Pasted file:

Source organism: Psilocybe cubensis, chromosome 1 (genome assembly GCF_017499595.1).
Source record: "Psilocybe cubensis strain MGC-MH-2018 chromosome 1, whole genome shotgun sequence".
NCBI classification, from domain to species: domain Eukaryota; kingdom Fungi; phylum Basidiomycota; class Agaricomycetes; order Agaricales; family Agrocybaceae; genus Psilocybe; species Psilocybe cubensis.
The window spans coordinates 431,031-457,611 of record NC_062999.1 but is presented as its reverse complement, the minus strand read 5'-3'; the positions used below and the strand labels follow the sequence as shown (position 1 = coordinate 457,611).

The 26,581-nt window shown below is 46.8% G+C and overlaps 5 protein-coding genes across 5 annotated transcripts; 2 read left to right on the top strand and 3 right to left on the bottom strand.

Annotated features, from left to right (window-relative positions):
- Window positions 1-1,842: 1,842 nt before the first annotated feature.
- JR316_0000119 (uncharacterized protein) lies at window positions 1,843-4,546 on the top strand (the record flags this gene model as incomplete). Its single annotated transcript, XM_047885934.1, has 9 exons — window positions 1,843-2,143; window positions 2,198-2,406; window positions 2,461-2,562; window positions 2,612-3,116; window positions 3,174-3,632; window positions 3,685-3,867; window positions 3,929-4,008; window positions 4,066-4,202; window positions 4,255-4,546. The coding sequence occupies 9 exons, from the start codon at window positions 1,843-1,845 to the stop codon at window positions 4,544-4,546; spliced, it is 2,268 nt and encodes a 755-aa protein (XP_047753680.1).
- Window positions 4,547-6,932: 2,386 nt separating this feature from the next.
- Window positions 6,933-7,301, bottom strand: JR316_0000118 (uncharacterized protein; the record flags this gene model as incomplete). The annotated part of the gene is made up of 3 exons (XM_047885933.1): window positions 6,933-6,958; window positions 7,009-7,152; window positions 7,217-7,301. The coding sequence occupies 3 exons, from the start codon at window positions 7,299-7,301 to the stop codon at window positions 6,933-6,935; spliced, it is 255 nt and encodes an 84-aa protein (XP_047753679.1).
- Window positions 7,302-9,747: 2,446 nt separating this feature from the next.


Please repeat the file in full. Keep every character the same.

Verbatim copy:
Source organism: Psilocybe cubensis, chromosome 1 (genome assembly GCF_017499595.1).
Source record: "Psilocybe cubensis strain MGC-MH-2018 chromosome 1, whole genome shotgun sequence".
NCBI classification, from domain to species: domain Eukaryota; kingdom Fungi; phylum Basidiomycota; class Agaricomycetes; order Agaricales; family Agrocybaceae; genus Psilocybe; species Psilocybe cubensis.
The window spans coordinates 431,031-457,611 of record NC_062999.1 but is presented as its reverse complement, the minus strand read 5'-3'; the positions used below and the strand labels follow the sequence as shown (position 1 = coordinate 457,611).

The 26,581-nt window shown below is 46.8% G+C and overlaps 5 protein-coding genes across 5 annotated transcripts; 2 read left to right on the top strand and 3 right to left on the bottom strand.

Annotated features, from left to right (window-relative positions):
- Window positions 1-1,842: 1,842 nt before the first annotated feature.
- JR316_0000119 (uncharacterized protein) lies at window positions 1,843-4,546 on the top strand (the record flags this gene model as incomplete). Its single annotated transcript, XM_047885934.1, has 9 exons — window positions 1,843-2,143; window positions 2,198-2,406; window positions 2,461-2,562; window positions 2,612-3,116; window positions 3,174-3,632; window positions 3,685-3,867; window positions 3,929-4,008; window positions 4,066-4,202; window positions 4,255-4,546. The coding sequence occupies 9 exons, from the start codon at window positions 1,843-1,845 to the stop codon at window positions 4,544-4,546; spliced, it is 2,268 nt and encodes a 755-aa protein (XP_047753680.1).
- Window positions 4,547-6,932: 2,386 nt separating this feature from the next.
- Window positions 6,933-7,301, bottom strand: JR316_0000118 (uncharacterized protein; the record flags this gene model as incomplete). The annotated part of the gene is made up of 3 exons (XM_047885933.1): window positions 6,933-6,958; window positions 7,009-7,152; window positions 7,217-7,301. The coding sequence occupies 3 exons, from the start codon at window positions 7,299-7,301 to the stop codon at window positions 6,933-6,935; spliced, it is 255 nt and encodes an 84-aa protein (XP_047753679.1).
- Window positions 7,302-9,747: 2,446 nt separating this feature from the next.